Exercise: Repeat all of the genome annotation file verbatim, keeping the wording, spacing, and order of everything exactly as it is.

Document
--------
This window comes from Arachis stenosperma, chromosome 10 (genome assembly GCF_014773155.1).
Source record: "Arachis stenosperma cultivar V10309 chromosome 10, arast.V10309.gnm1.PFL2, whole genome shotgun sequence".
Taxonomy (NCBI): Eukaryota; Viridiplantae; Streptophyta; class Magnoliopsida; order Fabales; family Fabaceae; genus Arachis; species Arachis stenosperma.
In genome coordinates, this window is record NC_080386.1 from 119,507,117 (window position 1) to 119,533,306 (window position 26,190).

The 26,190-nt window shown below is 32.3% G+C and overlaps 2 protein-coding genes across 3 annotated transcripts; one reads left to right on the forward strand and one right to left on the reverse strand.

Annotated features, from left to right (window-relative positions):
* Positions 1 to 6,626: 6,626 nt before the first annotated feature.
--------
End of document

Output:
This window comes from Arachis stenosperma, chromosome 10 (genome assembly GCF_014773155.1).
Source record: "Arachis stenosperma cultivar V10309 chromosome 10, arast.V10309.gnm1.PFL2, whole genome shotgun sequence".
Taxonomy (NCBI): Eukaryota; Viridiplantae; Streptophyta; class Magnoliopsida; order Fabales; family Fabaceae; genus Arachis; species Arachis stenosperma.
In genome coordinates, this window is record NC_080386.1 from 119,507,117 (window position 1) to 119,533,306 (window position 26,190).

The 26,190-nt window shown below is 32.3% G+C and overlaps 2 protein-coding genes across 3 annotated transcripts; one reads left to right on the forward strand and one right to left on the reverse strand.

Annotated features, from left to right (window-relative positions):
* Positions 1 to 6,626: 6,626 nt before the first annotated feature.